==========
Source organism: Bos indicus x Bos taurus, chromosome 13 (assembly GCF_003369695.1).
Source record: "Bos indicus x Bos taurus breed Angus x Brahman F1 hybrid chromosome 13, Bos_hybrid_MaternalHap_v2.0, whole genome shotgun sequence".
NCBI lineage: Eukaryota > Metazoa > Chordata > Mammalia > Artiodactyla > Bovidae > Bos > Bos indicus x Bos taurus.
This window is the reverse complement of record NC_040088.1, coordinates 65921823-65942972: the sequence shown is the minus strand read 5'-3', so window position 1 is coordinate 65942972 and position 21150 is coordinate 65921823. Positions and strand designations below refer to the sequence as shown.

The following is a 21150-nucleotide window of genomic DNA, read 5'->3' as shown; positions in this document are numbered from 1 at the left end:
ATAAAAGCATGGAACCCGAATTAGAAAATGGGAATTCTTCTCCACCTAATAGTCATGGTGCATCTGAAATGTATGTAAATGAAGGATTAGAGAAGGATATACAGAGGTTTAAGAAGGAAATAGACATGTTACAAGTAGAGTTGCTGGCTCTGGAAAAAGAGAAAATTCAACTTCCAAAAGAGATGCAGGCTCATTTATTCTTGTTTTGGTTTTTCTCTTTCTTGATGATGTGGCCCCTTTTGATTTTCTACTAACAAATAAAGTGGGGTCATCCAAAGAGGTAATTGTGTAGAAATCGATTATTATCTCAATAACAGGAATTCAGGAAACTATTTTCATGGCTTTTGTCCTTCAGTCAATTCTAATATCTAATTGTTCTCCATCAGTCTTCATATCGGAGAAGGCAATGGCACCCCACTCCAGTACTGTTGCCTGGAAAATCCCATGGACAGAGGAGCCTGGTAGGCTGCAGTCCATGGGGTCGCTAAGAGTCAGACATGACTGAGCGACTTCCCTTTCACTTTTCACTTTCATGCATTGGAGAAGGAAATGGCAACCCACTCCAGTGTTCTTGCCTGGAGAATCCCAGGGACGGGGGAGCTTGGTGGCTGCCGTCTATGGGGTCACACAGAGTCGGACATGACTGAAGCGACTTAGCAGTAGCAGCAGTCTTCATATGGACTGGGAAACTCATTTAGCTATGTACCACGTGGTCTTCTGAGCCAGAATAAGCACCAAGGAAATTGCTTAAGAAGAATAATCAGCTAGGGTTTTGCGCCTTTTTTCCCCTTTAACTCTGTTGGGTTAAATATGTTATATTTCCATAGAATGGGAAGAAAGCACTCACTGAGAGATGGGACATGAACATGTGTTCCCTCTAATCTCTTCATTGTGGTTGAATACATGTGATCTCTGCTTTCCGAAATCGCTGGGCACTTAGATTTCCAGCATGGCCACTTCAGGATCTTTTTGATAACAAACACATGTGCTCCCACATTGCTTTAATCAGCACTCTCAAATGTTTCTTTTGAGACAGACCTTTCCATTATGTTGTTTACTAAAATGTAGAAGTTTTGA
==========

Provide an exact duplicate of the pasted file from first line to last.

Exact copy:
Source organism: Bos indicus x Bos taurus, chromosome 13 (assembly GCF_003369695.1).
Source record: "Bos indicus x Bos taurus breed Angus x Brahman F1 hybrid chromosome 13, Bos_hybrid_MaternalHap_v2.0, whole genome shotgun sequence".
NCBI lineage: Eukaryota > Metazoa > Chordata > Mammalia > Artiodactyla > Bovidae > Bos > Bos indicus x Bos taurus.
This window is the reverse complement of record NC_040088.1, coordinates 65921823-65942972: the sequence shown is the minus strand read 5'-3', so window position 1 is coordinate 65942972 and position 21150 is coordinate 65921823. Positions and strand designations below refer to the sequence as shown.

The following is a 21150-nucleotide window of genomic DNA, read 5'->3' as shown; positions in this document are numbered from 1 at the left end:
ATAAAAGCATGGAACCCGAATTAGAAAATGGGAATTCTTCTCCACCTAATAGTCATGGTGCATCTGAAATGTATGTAAATGAAGGATTAGAGAAGGATATACAGAGGTTTAAGAAGGAAATAGACATGTTACAAGTAGAGTTGCTGGCTCTGGAAAAAGAGAAAATTCAACTTCCAAAAGAGATGCAGGCTCATTTATTCTTGTTTTGGTTTTTCTCTTTCTTGATGATGTGGCCCCTTTTGATTTTCTACTAACAAATAAAGTGGGGTCATCCAAAGAGGTAATTGTGTAGAAATCGATTATTATCTCAATAACAGGAATTCAGGAAACTATTTTCATGGCTTTTGTCCTTCAGTCAATTCTAATATCTAATTGTTCTCCATCAGTCTTCATATCGGAGAAGGCAATGGCACCCCACTCCAGTACTGTTGCCTGGAAAATCCCATGGACAGAGGAGCCTGGTAGGCTGCAGTCCATGGGGTCGCTAAGAGTCAGACATGACTGAGCGACTTCCCTTTCACTTTTCACTTTCATGCATTGGAGAAGGAAATGGCAACCCACTCCAGTGTTCTTGCCTGGAGAATCCCAGGGACGGGGGAGCTTGGTGGCTGCCGTCTATGGGGTCACACAGAGTCGGACATGACTGAAGCGACTTAGCAGTAGCAGCAGTCTTCATATGGACTGGGAAACTCATTTAGCTATGTACCACGTGGTCTTCTGAGCCAGAATAAGCACCAAGGAAATTGCTTAAGAAGAATAATCAGCTAGGGTTTTGCGCCTTTTTTCCCCTTTAACTCTGTTGGGTTAAATATGTTATATTTCCATAGAATGGGAAGAAAGCACTCACTGAGAGATGGGACATGAACATGTGTTCCCTCTAATCTCTTCATTGTGGTTGAATACATGTGATCTCTGCTTTCCGAAATCGCTGGGCACTTAGATTTCCAGCATGGCCACTTCAGGATCTTTTTGATAACAAACACATGTGCTCCCACATTGCTTTAATCAGCACTCTCAAATGTTTCTTTTGAGACAGACCTTTCCATTATGTTGTTTACTAAAATGTAGAAGTTTTGA